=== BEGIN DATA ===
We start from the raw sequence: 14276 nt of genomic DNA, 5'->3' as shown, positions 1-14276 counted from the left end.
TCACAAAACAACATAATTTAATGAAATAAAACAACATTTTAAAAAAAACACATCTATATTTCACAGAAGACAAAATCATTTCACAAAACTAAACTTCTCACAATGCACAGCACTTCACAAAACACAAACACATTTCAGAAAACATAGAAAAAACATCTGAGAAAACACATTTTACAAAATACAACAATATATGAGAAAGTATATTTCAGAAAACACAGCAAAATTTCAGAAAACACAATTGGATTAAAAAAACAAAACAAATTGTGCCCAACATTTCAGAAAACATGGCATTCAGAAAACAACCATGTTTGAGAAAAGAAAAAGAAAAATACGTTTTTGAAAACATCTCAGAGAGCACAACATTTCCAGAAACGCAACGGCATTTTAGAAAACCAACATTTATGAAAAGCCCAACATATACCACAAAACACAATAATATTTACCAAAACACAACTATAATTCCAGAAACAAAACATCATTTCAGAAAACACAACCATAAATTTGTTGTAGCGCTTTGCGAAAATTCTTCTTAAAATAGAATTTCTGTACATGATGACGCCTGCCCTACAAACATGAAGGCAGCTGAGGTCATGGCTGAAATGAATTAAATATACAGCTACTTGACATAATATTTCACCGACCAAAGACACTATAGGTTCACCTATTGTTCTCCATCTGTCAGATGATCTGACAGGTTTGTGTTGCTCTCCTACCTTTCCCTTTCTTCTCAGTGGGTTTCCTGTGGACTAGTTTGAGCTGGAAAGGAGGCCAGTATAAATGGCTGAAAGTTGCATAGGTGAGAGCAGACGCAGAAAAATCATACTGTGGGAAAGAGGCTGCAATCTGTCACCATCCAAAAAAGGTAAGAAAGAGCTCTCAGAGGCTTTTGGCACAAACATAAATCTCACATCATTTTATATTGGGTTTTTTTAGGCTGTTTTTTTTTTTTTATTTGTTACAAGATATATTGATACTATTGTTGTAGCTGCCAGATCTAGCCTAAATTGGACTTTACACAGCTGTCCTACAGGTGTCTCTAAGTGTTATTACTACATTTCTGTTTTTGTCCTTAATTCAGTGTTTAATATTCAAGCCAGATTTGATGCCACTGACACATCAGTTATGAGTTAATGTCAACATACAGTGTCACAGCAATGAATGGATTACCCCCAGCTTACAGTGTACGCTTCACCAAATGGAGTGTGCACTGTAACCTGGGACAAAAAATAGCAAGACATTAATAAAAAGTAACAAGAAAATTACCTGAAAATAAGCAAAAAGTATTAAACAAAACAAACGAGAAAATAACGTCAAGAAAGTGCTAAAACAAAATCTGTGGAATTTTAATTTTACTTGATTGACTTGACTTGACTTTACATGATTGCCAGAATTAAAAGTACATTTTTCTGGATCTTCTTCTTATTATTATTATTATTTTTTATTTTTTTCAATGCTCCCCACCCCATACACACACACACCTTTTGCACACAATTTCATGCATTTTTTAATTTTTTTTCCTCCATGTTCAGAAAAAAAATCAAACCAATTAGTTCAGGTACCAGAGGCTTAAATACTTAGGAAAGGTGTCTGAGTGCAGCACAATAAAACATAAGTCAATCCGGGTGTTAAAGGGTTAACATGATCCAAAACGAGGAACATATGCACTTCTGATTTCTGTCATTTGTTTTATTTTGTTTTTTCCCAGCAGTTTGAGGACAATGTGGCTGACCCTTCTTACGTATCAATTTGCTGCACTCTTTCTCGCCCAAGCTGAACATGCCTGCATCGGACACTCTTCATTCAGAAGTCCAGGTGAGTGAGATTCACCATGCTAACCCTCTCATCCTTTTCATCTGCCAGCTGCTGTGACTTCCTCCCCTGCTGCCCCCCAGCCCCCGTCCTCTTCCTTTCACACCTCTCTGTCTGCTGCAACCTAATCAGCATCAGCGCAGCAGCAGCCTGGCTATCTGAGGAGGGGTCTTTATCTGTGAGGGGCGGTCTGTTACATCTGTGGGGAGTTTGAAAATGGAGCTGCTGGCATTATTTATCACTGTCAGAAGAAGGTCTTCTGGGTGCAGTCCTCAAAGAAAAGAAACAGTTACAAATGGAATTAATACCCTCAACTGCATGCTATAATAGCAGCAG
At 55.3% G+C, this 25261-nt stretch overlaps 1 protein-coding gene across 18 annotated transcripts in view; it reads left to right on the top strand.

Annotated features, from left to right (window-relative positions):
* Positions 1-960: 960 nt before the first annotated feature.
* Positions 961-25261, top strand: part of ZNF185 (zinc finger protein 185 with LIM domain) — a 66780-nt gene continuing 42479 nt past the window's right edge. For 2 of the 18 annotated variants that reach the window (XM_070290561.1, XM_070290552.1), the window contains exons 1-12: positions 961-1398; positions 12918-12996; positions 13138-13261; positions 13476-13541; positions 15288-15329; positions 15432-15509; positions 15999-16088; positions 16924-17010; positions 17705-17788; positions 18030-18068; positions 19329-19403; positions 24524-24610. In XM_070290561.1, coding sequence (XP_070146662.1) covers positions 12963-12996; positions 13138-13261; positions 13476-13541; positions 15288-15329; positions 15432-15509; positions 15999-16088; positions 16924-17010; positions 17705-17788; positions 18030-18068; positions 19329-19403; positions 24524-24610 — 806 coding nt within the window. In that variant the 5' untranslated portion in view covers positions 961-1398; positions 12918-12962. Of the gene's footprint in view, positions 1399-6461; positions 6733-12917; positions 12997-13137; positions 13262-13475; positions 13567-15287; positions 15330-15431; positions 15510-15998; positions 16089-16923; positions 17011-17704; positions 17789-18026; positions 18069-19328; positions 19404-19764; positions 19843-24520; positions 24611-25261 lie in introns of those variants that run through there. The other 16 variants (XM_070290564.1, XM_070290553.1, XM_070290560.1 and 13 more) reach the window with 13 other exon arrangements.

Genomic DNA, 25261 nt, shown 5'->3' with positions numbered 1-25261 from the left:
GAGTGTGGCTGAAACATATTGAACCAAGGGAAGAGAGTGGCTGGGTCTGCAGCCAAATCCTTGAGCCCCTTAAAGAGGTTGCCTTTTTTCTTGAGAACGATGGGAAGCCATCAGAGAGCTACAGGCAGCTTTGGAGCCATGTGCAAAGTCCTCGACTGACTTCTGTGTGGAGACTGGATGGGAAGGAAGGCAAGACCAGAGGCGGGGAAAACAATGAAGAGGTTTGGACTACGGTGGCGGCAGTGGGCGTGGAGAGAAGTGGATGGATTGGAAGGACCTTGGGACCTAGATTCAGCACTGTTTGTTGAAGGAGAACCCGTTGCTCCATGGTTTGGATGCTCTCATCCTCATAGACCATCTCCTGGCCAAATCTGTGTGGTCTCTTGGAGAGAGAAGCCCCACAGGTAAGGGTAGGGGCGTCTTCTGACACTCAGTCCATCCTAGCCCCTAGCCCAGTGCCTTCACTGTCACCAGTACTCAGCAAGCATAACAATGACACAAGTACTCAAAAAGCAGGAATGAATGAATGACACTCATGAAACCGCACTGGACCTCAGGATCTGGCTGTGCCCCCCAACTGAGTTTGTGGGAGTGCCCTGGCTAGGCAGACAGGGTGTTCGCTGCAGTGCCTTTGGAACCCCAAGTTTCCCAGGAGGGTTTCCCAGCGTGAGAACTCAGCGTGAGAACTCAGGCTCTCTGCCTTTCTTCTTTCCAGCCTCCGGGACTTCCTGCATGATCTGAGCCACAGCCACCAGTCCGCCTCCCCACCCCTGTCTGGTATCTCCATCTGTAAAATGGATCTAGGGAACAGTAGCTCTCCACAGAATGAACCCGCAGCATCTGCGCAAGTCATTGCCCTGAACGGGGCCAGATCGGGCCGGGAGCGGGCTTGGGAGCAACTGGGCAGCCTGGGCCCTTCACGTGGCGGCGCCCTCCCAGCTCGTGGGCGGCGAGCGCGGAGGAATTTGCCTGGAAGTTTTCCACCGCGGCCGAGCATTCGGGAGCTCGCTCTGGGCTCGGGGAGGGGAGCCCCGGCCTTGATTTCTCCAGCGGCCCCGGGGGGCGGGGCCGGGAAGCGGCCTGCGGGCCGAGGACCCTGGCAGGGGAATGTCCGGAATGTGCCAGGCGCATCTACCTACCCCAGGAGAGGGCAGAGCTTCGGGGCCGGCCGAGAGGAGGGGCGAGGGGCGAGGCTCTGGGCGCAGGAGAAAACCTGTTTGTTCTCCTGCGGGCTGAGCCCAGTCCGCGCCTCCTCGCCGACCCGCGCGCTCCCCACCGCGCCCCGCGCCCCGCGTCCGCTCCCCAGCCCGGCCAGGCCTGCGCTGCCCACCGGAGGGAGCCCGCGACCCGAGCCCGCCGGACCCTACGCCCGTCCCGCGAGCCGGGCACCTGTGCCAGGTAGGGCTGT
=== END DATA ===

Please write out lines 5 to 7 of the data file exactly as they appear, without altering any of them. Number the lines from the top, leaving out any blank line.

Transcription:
* Positions 1-960: 960 nt before the first annotated feature.
* Positions 961-25261, top strand: part of ZNF185 (zinc finger protein 185 with LIM domain) — a 66780-nt gene continuing 42479 nt past the window's right edge. For 2 of the 18 annotated variants that reach the window (XM_070290561.1, XM_070290552.1), the window contains exons 1-12: positions 961-1398; positions 12918-12996; positions 13138-13261; positions 13476-13541; positions 15288-15329; positions 15432-15509; positions 15999-16088; positions 16924-17010; positions 17705-17788; positions 18030-18068; positions 19329-19403; positions 24524-24610. In XM_070290561.1, coding sequence (XP_070146662.1) covers positions 12963-12996; positions 13138-13261; positions 13476-13541; positions 15288-15329; positions 15432-15509; positions 15999-16088; positions 16924-17010; positions 17705-17788; positions 18030-18068; positions 19329-19403; positions 24524-24610 — 806 coding nt within the window. In that variant the 5' untranslated portion in view covers positions 961-1398; positions 12918-12962. Of the gene's footprint in view, positions 1399-6461; positions 6733-12917; positions 12997-13137; positions 13262-13475; positions 13567-15287; positions 15330-15431; positions 15510-15998; positions 16089-16923; positions 17011-17704; positions 17789-18026; positions 18069-19328; positions 19404-19764; positions 19843-24520; positions 24611-25261 lie in introns of those variants that run through there. The other 16 variants (XM_070290564.1, XM_070290553.1, XM_070290560.1 and 13 more) reach the window with 13 other exon arrangements.

Genomic DNA, 25261 nt, shown 5'->3' with positions numbered 1-25261 from the left: